Ambien Abuse & Addiction

Addiction to Ambien, a popular sleeping pill, can begin sometime after a person has trouble sleeping at night. Ambien is commonly prescribed by doctors because, if taken as directed, it is usually not addictive. Long-term use can lead to dependence, however, and some find that they cannot sleep without taking it after a period of weeks or months.

What is Ambien?

Ambien is the brand name of zolpidem. Ambien is sold as a sleeping aid and is designed to help those with insomnia. The drug is only available with a doctor’s prescription. Ambien should be used as prescribed and only by the person for whom it is prescribed.

How Ambien Works

Ambien is classified as a sedative-hypnotic drug, which works in a similar way to benzodiazepines or barbiturates, while not causing as much susceptibility to dependence and addiction. It works by slowing down the nervous system to induce sleep.

Part of the reason why Ambien can be habit-forming is that there can be a rebound effect, causing even more severe insomnia the night after taking the drug. The rebound effect increases dependence on the drug since it becomes more and more impossible to sleep without it.

It is dangerous to mix Ambien with alcohol, benzos, or barbituates because it may depress breathing too much and intensify the drug’s effects.

Signs of Ambien Misuse

Ambien misuse occurs when Ambien is used in amounts or frequencies beyond what is prescribed or when used for another purpose besides as a sleep aid. An example is those who take Ambien then try to stay awake for the intoxicating effect that it can cause. Signs that someone is misusing Ambien include:

  • Lying or feeling guilty about Ambien use
  • Lying to obtain Ambien
  • Using Ambien beyond how it is prescribed
  • Using someone else’s Ambien
  • Taking Ambien for any other reason than for falling asleep

Many regular users of Ambien find that they become tolerant to the drug’s effects, so that more of it is needed for them to get the same effect, i.e. sleep. Taking more Ambien than prescribed or mixing it with other drugs and/or alcohol can be dangerous and can increase dependence on the drug.

Some users even crush and snort Ambien pills to get a stronger effect from the drug, which is a sure sign that abuse is occurring. Other symptoms of Ambien abuse may look similar to alcohol intoxication and may also include using Ambien recreationally, having withdrawal symptoms, or repeatedly failing to cut back on using the drug.

Some users may have episodes of sleepwalking or eating in their sleep even with normal use. Hallucinations are sometimes reported by those who are abusing Ambien.

Is Ambien Addictive?

Many people wonder, “Is Ambien addictive?” The drug’s manufacturer advertises that it is a non-addictive sleeping medication and a good alternative to other sleeping medications that are known for being addictive. But while it is true that Ambien may not be addictive for most people when taken as prescribed, it can be addictive when misused.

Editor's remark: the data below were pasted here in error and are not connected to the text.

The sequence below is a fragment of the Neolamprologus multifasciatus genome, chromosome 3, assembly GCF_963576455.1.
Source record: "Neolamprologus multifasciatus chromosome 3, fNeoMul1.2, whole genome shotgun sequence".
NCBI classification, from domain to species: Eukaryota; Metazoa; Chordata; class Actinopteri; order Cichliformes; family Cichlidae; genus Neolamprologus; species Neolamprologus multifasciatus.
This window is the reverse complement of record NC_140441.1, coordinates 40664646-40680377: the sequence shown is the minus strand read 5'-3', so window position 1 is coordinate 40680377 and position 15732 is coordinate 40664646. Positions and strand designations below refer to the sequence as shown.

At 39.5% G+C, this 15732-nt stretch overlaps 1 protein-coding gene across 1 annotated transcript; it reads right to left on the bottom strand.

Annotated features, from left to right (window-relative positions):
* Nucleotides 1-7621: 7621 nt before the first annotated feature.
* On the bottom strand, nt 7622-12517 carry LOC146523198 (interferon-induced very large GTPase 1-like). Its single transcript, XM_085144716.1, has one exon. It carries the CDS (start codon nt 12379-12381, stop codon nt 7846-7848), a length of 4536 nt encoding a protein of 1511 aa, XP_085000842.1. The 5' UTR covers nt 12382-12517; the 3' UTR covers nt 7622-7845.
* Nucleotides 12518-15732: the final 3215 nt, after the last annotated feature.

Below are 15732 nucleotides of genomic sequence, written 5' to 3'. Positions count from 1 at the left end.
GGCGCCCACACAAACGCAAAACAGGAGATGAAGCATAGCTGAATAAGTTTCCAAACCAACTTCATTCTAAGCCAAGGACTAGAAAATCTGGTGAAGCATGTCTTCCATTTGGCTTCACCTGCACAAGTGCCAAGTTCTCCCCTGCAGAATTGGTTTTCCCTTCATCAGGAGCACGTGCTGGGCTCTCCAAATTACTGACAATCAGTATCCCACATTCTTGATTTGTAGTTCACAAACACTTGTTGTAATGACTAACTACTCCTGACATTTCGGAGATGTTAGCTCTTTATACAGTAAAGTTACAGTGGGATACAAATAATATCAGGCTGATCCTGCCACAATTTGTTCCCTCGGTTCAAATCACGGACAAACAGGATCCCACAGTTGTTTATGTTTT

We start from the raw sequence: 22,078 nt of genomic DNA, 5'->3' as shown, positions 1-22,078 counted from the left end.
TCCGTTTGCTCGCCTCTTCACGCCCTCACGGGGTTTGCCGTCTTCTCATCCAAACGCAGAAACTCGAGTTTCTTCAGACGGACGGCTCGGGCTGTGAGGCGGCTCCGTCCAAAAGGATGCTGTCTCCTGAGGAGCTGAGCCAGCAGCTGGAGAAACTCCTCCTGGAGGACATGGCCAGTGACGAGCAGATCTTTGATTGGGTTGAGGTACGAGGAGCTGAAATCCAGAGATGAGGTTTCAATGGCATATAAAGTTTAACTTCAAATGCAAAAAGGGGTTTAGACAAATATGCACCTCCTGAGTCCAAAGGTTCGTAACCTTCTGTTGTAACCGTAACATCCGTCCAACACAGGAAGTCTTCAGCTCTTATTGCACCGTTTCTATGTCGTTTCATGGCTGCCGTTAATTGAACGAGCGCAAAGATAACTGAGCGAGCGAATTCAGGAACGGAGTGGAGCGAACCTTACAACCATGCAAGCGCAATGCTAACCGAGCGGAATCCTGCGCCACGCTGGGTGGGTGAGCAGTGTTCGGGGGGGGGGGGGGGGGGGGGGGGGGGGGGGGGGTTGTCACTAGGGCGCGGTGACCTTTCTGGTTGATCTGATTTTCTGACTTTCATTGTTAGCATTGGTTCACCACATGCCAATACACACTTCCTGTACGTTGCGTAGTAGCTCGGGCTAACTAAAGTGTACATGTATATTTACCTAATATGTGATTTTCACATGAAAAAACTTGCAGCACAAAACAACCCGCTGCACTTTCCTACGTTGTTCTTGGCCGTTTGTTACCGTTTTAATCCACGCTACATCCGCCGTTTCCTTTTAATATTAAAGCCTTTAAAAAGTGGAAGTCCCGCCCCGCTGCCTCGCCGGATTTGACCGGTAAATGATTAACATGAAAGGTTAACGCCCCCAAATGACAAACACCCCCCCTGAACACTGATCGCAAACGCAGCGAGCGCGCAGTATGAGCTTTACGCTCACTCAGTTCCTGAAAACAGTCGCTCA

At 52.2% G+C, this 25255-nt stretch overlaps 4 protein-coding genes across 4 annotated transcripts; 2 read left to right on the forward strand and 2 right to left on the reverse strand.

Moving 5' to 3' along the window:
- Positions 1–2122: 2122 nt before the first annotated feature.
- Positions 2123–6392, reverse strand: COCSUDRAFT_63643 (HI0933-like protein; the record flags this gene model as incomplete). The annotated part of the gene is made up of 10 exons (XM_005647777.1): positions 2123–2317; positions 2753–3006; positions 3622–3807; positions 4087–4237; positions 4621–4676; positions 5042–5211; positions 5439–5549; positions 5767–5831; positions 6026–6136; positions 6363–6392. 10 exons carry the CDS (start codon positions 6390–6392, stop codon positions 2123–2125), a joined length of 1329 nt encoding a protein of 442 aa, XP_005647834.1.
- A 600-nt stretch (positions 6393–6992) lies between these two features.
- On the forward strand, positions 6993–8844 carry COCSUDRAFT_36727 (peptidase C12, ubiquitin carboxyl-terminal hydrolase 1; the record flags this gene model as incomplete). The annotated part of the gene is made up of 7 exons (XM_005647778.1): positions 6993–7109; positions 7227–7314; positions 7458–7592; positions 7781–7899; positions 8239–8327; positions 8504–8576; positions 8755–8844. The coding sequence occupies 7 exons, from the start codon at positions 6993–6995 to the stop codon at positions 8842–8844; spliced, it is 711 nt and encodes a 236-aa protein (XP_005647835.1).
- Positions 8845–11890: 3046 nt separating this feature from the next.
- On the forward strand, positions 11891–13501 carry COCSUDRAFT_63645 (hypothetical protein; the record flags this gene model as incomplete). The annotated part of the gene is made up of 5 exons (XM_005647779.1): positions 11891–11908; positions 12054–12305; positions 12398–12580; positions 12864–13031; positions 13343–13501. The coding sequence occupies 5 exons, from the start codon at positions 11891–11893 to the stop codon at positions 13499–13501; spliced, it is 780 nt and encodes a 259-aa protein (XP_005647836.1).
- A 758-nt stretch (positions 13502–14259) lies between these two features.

Most people who misuse Ambien do so by taking a dose several times stronger than prescribed to obtain a high. There are cases, however, of people who initially became addicted by using it as directed. While rare, this can occur, and typically occurs with people who have previously experienced a substance misuse disorder.

Ambien Withdrawal & Detox

Withdrawal symptoms from Ambien use include mood swings or uncontrollable crying, nausea, vomiting, lightheadedness, flushing, seizures, and of course, trouble sleeping.

It is important to be monitored when stopping the use of Ambien because of the possibility of seizures and other dangerous effects. In many cases, the Ambien is tapered off slowly to avoid severe withdrawal symptoms, and sometimes a drug with similar effects but less severe withdrawal symptoms is given in place of the Ambien and then tapered off.

In the case of an Ambien overdose, flumazenil has been used to block the dangerous depressant effects of the drug and reverse the overdose.

Finding Help for Ambien Addiction

Treatment for Ambien abuses includes therapy methods like cognitive behavioral therapy and lifestyle changes like exercise, which can help reduce stress levels so that sleep will come more naturally to those affected. Having a sleep routine, avoiding caffeine later in the day, and avoiding alcohol and smoking are also recommended for those with insomnia after Ambien abuse.

Dual diagnosis treatments for co-occurring mental health conditions that may have contributed to insomnia and Ambien abuse are also part of treatment.

If you or a loved one live with Ambien addiction, help is available. The Recovery Village at Palmer Lake offers treatment programs that address addiction and co-occurring disorders. You deserve a healthier future, call today.

Medscape. “Zolpidem RX.” October 2018. March 28, 2019.

Heydari, M., Mohsen S. “Zolpidem Dependence, Abuse and Withdrawal: A Case Report.” Journal of Research in Medical Sciences, November 2013. March 28, 2019. “Can You Become Addicted to Ambien?”. December 2018. March 28, 2019.

Medical Disclaimer: The Recovery Village aims to improve the quality of life for people struggling with a substance use or mental health disorder with fact-based content about the nature of behavioral health conditions, treatment options and their related outcomes. We publish material that is researched, cited, edited and reviewed by licensed medical professionals. The information we provide is not intended to be a substitute for professional medical advice, diagnosis or treatment. It should not be used in place of the advice of your physician or other qualified healthcare provider.